A member of the recently formed Christchurch Cycle Corps, 23-year old Harper was beginning his cycle home, after escorting a young lady to her premises in Sydenham, when he promptly rode into the back of a Night Soil Cart. The carts’ lantern (against policy) was nowhere to be seen and Harper had no inkling it was before him.
His body was returned to his mother and his room at 28 Hanmer Street, Linwood (near Avonville).
This room was later mine.
In essence this is a story. And a story is something that determines through re-tellings and re-imaginings a sense of connection (temporarily dislocating temporality), so that in the here and now one can be in the there and then. However truthful.
The house, to which I attribute that first set of recollections, is a stone’s throw from the Avon River.
The corner of Hanmer Street meets Avonside Drive between the bridges of Kilmore Street and Stanmore Road. A stretch of land I am familiar with from stroller trips grown into bike trips, and then on to teenage meandering.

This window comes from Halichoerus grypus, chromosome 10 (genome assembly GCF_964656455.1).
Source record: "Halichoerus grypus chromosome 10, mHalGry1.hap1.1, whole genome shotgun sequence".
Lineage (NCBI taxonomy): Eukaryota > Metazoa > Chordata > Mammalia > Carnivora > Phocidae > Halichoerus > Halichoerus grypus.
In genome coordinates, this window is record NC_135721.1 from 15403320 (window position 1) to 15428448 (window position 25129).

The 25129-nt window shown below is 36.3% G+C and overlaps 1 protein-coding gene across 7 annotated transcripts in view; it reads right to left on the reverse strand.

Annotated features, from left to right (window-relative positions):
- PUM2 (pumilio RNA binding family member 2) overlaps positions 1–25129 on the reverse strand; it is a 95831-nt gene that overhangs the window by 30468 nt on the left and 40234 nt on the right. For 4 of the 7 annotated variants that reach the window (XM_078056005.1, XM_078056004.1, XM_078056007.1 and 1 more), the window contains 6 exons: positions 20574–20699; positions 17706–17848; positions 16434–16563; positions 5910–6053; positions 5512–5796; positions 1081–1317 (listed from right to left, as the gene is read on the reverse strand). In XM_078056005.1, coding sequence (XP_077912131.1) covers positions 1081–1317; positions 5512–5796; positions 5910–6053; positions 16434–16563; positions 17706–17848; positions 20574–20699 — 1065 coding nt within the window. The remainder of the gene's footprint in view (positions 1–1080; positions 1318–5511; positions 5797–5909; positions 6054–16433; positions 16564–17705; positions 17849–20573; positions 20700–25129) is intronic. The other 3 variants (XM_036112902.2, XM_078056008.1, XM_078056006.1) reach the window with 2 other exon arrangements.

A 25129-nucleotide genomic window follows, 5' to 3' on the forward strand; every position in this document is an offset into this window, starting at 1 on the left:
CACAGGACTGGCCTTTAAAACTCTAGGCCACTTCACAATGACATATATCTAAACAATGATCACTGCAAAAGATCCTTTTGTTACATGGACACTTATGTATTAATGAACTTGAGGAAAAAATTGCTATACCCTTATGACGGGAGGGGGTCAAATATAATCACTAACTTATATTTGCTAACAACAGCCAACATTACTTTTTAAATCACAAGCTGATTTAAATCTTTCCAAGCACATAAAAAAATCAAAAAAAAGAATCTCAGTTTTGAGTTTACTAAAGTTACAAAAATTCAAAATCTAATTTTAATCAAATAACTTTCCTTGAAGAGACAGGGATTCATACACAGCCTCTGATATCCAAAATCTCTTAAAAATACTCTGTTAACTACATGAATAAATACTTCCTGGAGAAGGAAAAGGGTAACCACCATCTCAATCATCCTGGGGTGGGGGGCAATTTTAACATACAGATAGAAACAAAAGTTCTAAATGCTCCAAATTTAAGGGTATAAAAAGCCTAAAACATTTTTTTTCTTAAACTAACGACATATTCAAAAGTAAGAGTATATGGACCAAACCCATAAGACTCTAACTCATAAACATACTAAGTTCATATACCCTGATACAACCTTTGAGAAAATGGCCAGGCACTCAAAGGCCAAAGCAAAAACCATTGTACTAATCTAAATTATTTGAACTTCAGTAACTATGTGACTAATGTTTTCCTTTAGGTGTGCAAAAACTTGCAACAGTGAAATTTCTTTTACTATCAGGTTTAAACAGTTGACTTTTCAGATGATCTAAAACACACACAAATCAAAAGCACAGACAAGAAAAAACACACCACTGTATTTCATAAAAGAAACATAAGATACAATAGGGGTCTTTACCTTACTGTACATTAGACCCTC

Both Hanmer Street and Harper Cottage date from the 1860's and are contemporary to the ill-fated adventure of the first Avon-trawling paddle steamer, Maid of the Avon.
On her maiden voyage (destined for the fledgling pleasure beach of New Brighton and stuffed with a full company of VIP passengers, as well as the game few who had coin enough to hitch a ride) the Maid met with an embarrassing conundrum. The engineers had misjudged––and not for the first time––the height of the Stanmore Bridge and that of the steamers’ boiler. One could not, it appeared, pass unmolested through the other.
This was no malleable boiler, nor insubstantial bridge.
Begrudgingly, and after much too-ing and fro-ing it was decided that her grand unveiling must wait, and the passengers were forced to disembark, thwarted (yet, rather fortuitously, Wards Brewery was just across the way so the afternoon was not a dead loss). Once moored the maid was discreetly relieved of her boiler and tethered to the bank.
But that was not the end of her ordeal. Story has it that once darkness fell the Maid met with an even greater misadventure. Overnight some undisclosed saboteur loosened a bolt or two from her hull, and by morning the grand lady was up to her knickers in silt.
An unseemly end to a chaste adventure.